As a (very) young woman working full-time in Manhattan, I took advantage of the many baking classes offered at various cooking schools around the city. I loved immersing myself – at night and on the weekends – in baking projects and these classes helped fuel and support my growing repertoire of recipes.

As money was tight, I tried to limit myself to only pastry classes. But one day, as I was perusing a course catalogue, a class called “Pizza Making” caught my eye and I decided to make an exception to my “pastry-only” rule. I thought, if this class was a winner, it would be worth it to know how to make pizza dough from scratch.

And it was – I had a great teacher who demystified the process of making pizza dough and assembling and baking pizza. And I still use her same recipe and technique more than 20 years later.

Which I now share with you…….

New York Style Pizza Dough
makes 4 doughs

This dough uses bread flour in place of white flour, and goes through two rises instead of one. It also yields a dough that has a more complex, “toothsome” texture and flavor.

2 c. warm water
1 package active dry yeast
6 c. (5 oz. per cup) bread flour
1 t. salt

Coat a large bowl with olive oil or spray with a non-stick cooking spray (such as Pam) – put aside.

Place warm water in your mixer bowl – sprinkle yeast over and stir till dissolved. Add 2 c. of flour and the salt and mix with the flat beater till combined. Add remaining 4 c.  flour and mix till a soft mass has formed and all of the flour is just incorporated. Switch to a dough hook and beat dough until smooth and shiny. Remove dough from mixer and form into a ball. Place dough in prepared bowl, rolling around till evenly coated, and cover with plastic wrap. Allow dough to rise till approximately doubled in size (can be left overnight). Punch it down, re-form into a ball, cover and let rise again. Punch down and cut into 4 equal pieces. Place each piece in a plastic bag, seal tightly and freeze till ready to use.

Basic Pizza Recipe

Pizza is one of those foods that is infinitely adaptable – there is hardly an ingredient I can think of that wouldn’t taste even more delicious sitting on a pizza dough and topped with cheese before bubbling and browning in the oven. Cut your baked pizza into bite-sized squares to serve with drinks. Brush the dough with some olive oil, sprinkle with slivered garlic, fresh rosemary and sea salt and serve your “focaccia”  as a side with dinner. Or cut the dough in quarters, fill each circle as desired and fold and bake into calzones to serve with a salad for an easy weeknight meal.

Note: If you will be making pizza on a regular basis (which I have no doubt you will), I recommend investing in a pizza stone and wooden paddle. The heat of the stone creates a rugged, crispy crust that is the hallmark of an authentic pizza. And the paddle really facilitates the transfer of the pizza into your oven.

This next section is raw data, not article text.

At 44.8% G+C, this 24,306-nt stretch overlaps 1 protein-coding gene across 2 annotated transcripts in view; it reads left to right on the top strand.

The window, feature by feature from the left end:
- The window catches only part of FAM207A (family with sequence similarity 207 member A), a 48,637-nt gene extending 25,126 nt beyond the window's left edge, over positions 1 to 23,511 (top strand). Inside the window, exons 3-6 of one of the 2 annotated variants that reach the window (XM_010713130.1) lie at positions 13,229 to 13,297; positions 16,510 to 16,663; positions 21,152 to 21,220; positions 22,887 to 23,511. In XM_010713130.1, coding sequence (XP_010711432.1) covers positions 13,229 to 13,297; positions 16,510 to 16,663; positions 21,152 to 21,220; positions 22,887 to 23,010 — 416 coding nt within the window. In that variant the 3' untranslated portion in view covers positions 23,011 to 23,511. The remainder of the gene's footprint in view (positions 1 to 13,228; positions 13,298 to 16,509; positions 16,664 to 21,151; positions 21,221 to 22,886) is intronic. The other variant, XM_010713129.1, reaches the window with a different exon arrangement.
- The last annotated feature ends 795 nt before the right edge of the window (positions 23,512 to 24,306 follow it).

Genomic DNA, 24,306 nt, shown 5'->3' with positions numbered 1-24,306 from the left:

1 pizza dough, defrosted in the refrigerator and brought to room temperature
olive oil for brushing the dough
cornmeal for dusting the paddle
8 oz mozzarella, sliced
your favorite pizza or marinara sauce

Pre-heat your pizza stone in a 500 degree oven for 1 hour.

Your dough should be completely at room temperature – the warmer it is, the more “relaxed”  and easier to work with it will be. Sprinkle a work surface with flour and lightly coat both sides of the dough. Now start stretching – I do this by letting the dough drape over the backs of my hands, using my knuckles to gently stretch and shape. This is much easier than trying to roll it out – which I always find causes the dough to “snap” back rather than roll out. Continue stretching the dough from the center out till it is the desired shape and size. If you find that the dough is too tight or “seizing” up, place it on your work surface, cover it with a towel and let it rest for 10 or so minutes.

Next, place the dough on your cornmeal-dusted paddle. Make sure that the dough can move freely around at this point as you don’t want to discover that it is sticking to the paddle as you’re sliding it into the oven.  Brush the dough with some olive oil and pinch the edges to make a thicker border. Brush with some of your sauce,  leaving about 1/2-3/4″ border and place the cheese on top of the sauce.

Slide the pizza onto the stone and bake for 10 minutes, or till bubbling and brown. Let sit for 5 minutes, cut into wedges and serve.


  1. Lily on May 3, 2011 at 7:59 am

    This looks so delicious! I have a friend that makes this tart (really just an exquisite pizza) with heirloom tomatoes and what is the name of that cheese… there is some kind of cheese that blew my mind… Oh well, can’t think of it! Anyway, your photos are beautiful and I am loving reading your recipes!

    • sheri silver on May 3, 2011 at 8:03 am

      Thanks Lily – now I must know the name of that cheese!!

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